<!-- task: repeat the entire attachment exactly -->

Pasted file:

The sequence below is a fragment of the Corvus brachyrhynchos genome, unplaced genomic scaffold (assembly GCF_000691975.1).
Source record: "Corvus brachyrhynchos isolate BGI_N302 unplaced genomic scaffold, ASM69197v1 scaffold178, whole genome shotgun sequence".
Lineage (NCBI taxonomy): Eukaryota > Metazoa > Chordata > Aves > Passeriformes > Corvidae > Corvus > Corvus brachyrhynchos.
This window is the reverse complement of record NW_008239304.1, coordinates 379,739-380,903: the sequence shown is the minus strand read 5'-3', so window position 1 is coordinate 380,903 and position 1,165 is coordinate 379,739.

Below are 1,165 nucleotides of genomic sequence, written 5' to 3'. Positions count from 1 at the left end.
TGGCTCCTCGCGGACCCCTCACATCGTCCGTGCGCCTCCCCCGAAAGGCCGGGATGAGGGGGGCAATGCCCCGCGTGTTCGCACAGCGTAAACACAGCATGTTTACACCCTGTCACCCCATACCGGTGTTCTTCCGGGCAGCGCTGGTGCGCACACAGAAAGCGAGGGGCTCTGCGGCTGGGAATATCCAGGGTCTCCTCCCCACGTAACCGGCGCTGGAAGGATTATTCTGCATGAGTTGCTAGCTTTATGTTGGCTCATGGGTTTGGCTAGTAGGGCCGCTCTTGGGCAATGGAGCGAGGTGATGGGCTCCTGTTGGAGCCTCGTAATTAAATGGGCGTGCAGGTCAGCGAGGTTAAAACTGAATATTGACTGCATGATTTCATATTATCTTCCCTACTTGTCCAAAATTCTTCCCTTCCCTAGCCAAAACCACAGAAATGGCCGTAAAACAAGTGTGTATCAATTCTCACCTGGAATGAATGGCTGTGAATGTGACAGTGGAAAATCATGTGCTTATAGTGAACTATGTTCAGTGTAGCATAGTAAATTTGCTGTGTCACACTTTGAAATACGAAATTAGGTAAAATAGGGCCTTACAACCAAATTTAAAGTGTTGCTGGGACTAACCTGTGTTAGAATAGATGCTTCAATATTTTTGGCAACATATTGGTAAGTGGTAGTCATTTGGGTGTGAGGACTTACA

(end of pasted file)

The sequence below is a fragment of the Corvus brachyrhynchos genome, unplaced genomic scaffold (assembly GCF_000691975.1).
Source record: "Corvus brachyrhynchos isolate BGI_N302 unplaced genomic scaffold, ASM69197v1 scaffold178, whole genome shotgun sequence".
Lineage (NCBI taxonomy): Eukaryota > Metazoa > Chordata > Aves > Passeriformes > Corvidae > Corvus > Corvus brachyrhynchos.
This window is the reverse complement of record NW_008239304.1, coordinates 379,739-380,903: the sequence shown is the minus strand read 5'-3', so window position 1 is coordinate 380,903 and position 1,165 is coordinate 379,739.

Below are 1,165 nucleotides of genomic sequence, written 5' to 3'. Positions count from 1 at the left end.
TGGCTCCTCGCGGACCCCTCACATCGTCCGTGCGCCTCCCCCGAAAGGCCGGGATGAGGGGGGCAATGCCCCGCGTGTTCGCACAGCGTAAACACAGCATGTTTACACCCTGTCACCCCATACCGGTGTTCTTCCGGGCAGCGCTGGTGCGCACACAGAAAGCGAGGGGCTCTGCGGCTGGGAATATCCAGGGTCTCCTCCCCACGTAACCGGCGCTGGAAGGATTATTCTGCATGAGTTGCTAGCTTTATGTTGGCTCATGGGTTTGGCTAGTAGGGCCGCTCTTGGGCAATGGAGCGAGGTGATGGGCTCCTGTTGGAGCCTCGTAATTAAATGGGCGTGCAGGTCAGCGAGGTTAAAACTGAATATTGACTGCATGATTTCATATTATCTTCCCTACTTGTCCAAAATTCTTCCCTTCCCTAGCCAAAACCACAGAAATGGCCGTAAAACAAGTGTGTATCAATTCTCACCTGGAATGAATGGCTGTGAATGTGACAGTGGAAAATCATGTGCTTATAGTGAACTATGTTCAGTGTAGCATAGTAAATTTGCTGTGTCACACTTTGAAATACGAAATTAGGTAAAATAGGGCCTTACAACCAAATTTAAAGTGTTGCTGGGACTAACCTGTGTTAGAATAGATGCTTCAATATTTTTGGCAACATATTGGTAAGTGGTAGTCATTTGGGTGTGAGGACTTACA